The last few days, I spent much of my time answering questions from journalists on the subject of Charles lll. [interestingly, almost exclusively journalists NOT writing for UK newspapers]. Unsurprisingly, they all wanted to know about the way Charles managed to close down my research department at Exeter University some 10 years ago.
The story is old and I am a bit tired of repeating it. So, nowadays I often refer people to Wikipedia where a short paragraph sums it up:
Ernst was accused by Prince Charles’ private secretary of having breached a confidentiality agreement regarding the 2005 Smallwood report. After being subjected to a “very unpleasant” investigation by the University of Exeter, the university “accepted his innocence but continued, in his view, to treat him as ‘persona non grata’. All fundraising for his unit ceased, forcing him to use up its core funding and allow its 15 staff to drift away.” He retired in 2011, two years ahead of his official retirement. In July 2011, a Reuters article described his “long-running dispute with the Prince about the merits of alternative therapies” and stated that he “accused Britain’s heir-to-the-throne Prince Charles and other backers of alternative therapies on Monday of being ‘snake-oil salesmen’ who promote products with no scientific basis”, and that the dispute “had cost him his job – a claim Prince Charles’s office denied”. Ernst is a republican, and has supported Republic, an organisation which campaigns for the abolition of the British monarchy.
Re-reading it yesterday, I noticed that the text is not entirely correct (a full account can be found here). Let me explain:
- There never was a formal confidentiality agreement with signature etc. But I did feel bound to keep the contents of the Smallwood report confidential.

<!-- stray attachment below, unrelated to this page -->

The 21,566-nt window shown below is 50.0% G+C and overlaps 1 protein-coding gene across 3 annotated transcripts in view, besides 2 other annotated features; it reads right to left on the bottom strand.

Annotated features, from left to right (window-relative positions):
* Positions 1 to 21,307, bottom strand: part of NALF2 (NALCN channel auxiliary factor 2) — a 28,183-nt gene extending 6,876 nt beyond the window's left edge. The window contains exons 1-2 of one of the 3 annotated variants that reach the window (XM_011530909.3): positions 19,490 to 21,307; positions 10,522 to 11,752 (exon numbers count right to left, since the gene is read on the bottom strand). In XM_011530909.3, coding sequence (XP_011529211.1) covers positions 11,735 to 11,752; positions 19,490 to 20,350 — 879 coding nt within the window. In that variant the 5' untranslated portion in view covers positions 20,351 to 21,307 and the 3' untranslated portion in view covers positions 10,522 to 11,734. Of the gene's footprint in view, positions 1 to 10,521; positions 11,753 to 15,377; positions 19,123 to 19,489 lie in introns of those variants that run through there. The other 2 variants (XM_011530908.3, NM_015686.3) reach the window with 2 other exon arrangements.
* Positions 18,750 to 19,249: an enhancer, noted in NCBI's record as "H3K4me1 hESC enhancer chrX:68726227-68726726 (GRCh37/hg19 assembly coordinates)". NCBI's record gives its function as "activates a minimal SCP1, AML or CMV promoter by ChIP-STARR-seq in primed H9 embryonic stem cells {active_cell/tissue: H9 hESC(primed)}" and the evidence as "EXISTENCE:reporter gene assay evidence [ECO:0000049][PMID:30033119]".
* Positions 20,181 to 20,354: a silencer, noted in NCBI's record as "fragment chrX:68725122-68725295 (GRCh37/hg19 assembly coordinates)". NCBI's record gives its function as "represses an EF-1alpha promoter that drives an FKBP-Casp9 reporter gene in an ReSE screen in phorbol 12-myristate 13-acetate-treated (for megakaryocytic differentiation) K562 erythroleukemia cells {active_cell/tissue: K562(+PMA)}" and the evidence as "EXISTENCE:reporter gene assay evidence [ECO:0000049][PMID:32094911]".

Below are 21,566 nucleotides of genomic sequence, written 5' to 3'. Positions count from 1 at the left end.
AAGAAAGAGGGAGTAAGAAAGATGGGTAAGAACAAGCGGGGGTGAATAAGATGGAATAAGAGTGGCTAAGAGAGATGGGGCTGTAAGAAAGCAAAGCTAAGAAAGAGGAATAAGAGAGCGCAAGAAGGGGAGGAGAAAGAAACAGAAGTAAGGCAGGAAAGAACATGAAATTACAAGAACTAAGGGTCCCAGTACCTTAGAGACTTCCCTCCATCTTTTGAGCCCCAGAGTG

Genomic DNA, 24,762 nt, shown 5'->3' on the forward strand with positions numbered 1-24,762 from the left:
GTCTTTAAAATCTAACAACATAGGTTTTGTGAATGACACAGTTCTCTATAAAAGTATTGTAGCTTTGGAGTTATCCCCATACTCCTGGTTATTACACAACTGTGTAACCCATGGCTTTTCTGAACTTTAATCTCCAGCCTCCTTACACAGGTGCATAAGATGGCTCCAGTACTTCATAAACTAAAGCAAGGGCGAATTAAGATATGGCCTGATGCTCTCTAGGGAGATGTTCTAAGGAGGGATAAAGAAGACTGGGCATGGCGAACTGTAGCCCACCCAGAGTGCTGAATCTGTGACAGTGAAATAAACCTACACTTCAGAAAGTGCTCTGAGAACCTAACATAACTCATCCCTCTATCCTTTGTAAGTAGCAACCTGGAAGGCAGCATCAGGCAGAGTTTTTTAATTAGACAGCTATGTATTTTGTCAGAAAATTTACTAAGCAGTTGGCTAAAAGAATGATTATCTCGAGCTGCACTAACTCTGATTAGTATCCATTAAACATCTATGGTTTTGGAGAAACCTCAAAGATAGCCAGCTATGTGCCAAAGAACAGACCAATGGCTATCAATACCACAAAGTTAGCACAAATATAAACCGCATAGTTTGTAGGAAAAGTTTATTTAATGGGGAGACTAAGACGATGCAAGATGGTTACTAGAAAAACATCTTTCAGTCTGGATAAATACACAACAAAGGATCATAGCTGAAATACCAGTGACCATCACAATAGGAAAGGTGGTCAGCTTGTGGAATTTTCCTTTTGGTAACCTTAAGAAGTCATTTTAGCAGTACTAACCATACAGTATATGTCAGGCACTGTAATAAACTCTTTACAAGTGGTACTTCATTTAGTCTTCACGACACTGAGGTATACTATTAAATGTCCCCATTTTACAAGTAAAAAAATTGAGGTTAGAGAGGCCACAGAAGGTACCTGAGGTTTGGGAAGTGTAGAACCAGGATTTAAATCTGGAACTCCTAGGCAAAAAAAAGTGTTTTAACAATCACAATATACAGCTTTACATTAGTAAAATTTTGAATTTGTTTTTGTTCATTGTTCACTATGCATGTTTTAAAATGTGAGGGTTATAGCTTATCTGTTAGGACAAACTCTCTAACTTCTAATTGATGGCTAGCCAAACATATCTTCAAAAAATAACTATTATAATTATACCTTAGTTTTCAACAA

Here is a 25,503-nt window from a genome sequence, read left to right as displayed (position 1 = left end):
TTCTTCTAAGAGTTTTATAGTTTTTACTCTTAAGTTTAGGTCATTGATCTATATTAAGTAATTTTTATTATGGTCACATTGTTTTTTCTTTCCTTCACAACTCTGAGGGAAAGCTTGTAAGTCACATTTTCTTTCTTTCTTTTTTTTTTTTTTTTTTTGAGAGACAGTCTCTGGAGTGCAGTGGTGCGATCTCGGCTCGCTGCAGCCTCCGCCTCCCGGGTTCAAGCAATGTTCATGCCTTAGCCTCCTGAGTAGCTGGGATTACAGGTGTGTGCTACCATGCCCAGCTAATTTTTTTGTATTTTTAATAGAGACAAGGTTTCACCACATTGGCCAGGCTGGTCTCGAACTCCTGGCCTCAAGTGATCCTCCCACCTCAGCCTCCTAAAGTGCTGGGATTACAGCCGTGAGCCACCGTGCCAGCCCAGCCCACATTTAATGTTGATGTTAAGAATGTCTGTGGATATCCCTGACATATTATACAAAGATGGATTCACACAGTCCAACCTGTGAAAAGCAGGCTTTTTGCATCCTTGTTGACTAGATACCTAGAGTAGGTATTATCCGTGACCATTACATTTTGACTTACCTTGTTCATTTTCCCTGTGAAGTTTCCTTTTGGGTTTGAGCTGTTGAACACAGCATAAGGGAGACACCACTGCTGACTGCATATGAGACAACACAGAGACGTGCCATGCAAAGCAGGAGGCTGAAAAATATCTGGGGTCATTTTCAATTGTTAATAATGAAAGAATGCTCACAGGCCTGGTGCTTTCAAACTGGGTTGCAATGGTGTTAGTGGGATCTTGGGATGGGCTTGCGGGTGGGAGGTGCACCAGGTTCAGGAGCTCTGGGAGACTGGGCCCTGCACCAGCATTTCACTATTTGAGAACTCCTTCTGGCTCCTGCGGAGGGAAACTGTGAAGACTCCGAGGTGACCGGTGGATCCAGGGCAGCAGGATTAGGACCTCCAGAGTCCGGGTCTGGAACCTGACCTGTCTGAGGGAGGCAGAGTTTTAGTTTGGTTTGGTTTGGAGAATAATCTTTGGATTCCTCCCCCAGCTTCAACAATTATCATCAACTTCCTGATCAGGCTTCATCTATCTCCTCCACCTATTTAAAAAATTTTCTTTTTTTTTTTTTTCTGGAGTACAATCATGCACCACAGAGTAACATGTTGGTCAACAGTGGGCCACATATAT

- The investigation by my University was not just ‘very unpleasant’, it was also far too long. It lasted 13 months! I had to take lawyers against my own University!
- In addition, it was unnecessary, not least because a University should simply establish the facts and, if reasonable, defend its professor from outside attacks. The facts could have been established over a cup of tea with the Vice Chancellor in less than half an hour.
- When my department had been destroyed in the process, I retired voluntarily and was subsequently re-employed for half a year to help find a successor. In retrospect, I see this move as a smart ploy by the University to keep me sweet and prevent me from going to the press.
- A successor was never hired; one good candidate was found but he was told that he had to find 100% of the funds to do the job. Nobody of high repute would have found this acceptable, and thus the only good candidate was not even tempted to accept the position.
- The snake oil salesman story is an entirely separate issue (see here) that happened years later.
- It is true that Charles’s office denied that Charles knew about his 1st private secretary writing to my Vice Chancellor asking him to investigate my alleged breach of confidence. However, as Sir Michael Peat started his letter with the words “I AM WRITING … AS THE PRINCE OF WALES’ PRIVATE SECRETARY…, I find this exceedingly hard to believe.
- Even though Charles did a sterling job in trying, I did not become a republican. I do have considerable doubts that Charles will be a good King (his reign might even be the end of the monarchy), and I did help the republican cause on several occasions but I never formally joined any such group (in general, I am not a joiner of parties, clubs or interest groups).
To one of the journalists who recently interviewed me, I explained that I do not in the slightest feel sore, bitter, or angry on a personal level. Going into early retirement suited me perfectly fine, and thanks to that decision I enjoy life to the full. The significance of this story lies elsewhere: Charles’ intervention managed to permanently close the then worldwide-only department that systematically and critically investigated so-called alternative medicine. If you know another, please let me know.